- Miles Prance
Miles Prance (fl. 1678) was an English Roman Catholic who was caught up in and perjured himself during the Popish Plot and the anti-Catholicism of London during the reign of Charles II. He was born on the Isle of Ely, the son of a Roman Catholic, and he rose quickly from humble origins as an apprentice goldsmith to servant-in-ordinary to Catherine of Braganza, Charles II's queen. He was married and with a family, living in Covent Garden at the time of his arrest.
Sir Edmund Berry Godfrey died in October of 1678. Godfrey had been militating against Jesuits around the time of the Popish Plot. Prance was known to be Roman Catholic and suspicion fell upon him for the death, which appeared to be suicide. William Bedloe, later a Popish Plot accuser, investigated Prance and interrogated one John Wren, Prance's lodger who owed rent. Wren stated that Prance had been out of the house on the night of the murder. Prance was arrested and confined to Newgate Prison.
In prison, Prance confessed and then recanted. He then confessed to a different version and recanted that. Finally, after being visited by William Boys, Gilbert Burnet, and William Lloyd, he confessed and said that two Irish priests, a "Fitz-gerald" and a "Kelly", told him of a plot to kill Godfrey. He said that Henry Berry, Robert Green, Thomas Godden and Godden's servant, Lawrence Hill, followed and strangled Godfrey while Prance kept watch. They then hid Godfrey's body in the palace and waited before placing it in a ditch and running it through with Godfrey's own sword, to look like the discrediting death by suicide.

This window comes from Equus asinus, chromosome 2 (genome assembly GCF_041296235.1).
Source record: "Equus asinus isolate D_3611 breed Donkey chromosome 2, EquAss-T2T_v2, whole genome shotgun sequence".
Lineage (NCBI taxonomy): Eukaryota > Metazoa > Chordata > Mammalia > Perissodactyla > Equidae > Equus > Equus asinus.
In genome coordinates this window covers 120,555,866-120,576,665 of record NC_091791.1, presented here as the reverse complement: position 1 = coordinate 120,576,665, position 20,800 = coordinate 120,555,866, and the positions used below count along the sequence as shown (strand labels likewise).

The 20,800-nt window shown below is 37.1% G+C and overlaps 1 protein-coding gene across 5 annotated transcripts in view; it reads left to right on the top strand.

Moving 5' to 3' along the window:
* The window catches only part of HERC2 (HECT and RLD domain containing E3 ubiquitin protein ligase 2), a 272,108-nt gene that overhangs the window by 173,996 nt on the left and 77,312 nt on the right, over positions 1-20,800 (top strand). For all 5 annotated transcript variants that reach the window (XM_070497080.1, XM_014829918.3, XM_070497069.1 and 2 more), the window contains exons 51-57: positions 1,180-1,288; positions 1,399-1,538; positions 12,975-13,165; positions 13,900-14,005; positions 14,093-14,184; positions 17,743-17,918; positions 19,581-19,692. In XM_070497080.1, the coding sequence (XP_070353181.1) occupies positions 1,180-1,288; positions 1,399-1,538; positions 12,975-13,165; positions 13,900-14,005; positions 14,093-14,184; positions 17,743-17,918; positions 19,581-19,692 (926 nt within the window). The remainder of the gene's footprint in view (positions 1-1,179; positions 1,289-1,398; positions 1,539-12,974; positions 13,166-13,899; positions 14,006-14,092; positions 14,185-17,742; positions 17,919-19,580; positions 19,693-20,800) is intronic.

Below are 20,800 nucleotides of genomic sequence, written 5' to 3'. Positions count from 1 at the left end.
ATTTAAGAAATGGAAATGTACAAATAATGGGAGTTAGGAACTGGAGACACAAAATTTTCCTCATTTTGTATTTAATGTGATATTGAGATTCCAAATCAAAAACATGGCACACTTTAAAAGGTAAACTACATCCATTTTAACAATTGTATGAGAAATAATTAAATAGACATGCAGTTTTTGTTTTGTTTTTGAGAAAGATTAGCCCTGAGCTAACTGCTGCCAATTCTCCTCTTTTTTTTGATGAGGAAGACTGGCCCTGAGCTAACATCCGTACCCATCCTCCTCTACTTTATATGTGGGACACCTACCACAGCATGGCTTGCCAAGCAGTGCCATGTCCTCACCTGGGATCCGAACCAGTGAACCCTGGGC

Berry, Green, and Hill were arrested, and Godden fled to Europe. Prance perjured himself in the trial, and all three men were executed. He then split the reward for finding the killers with Bedloe. Bedloe and Titus Oates used Prance to inform on several Roman Catholics during the Popish Plot. He offered evidence against Harcourt and Fenwick, two Jesuit priests, in June of 1679 and received a £50 pension from the King in January of 1680. He also helped Oates attack Roger L'Estrange and wrote pamphlets defending himself against charges of multiple contradictions. After the breaking of the Plot, he assumed a lower public profile.
However, when James II came to the throne, Prance was tried. He was found guilty of perjury in 1686 and was fined £100, ordered to stand in the pillory, and to be whipped. Catherine interceded on his behalf to prevent the last of these punishments, arguing that he had returned to the Roman Catholic faith and was repentant. He said that only fear for his life had compelled him to lie and inform and that his mistreatment in prison had coerced his testimony. In 1688, he tried to flee to France. He was captured, questioned before the House of Lords, and then permitted to leave England.
- Marshall, Alan. "Miles Prance" in Matthew, H.C.G. and Brian Harrison, eds. The Oxford Dictionary of National Biography. vol. 45, pp. 208–9. London: OUP, 2004.
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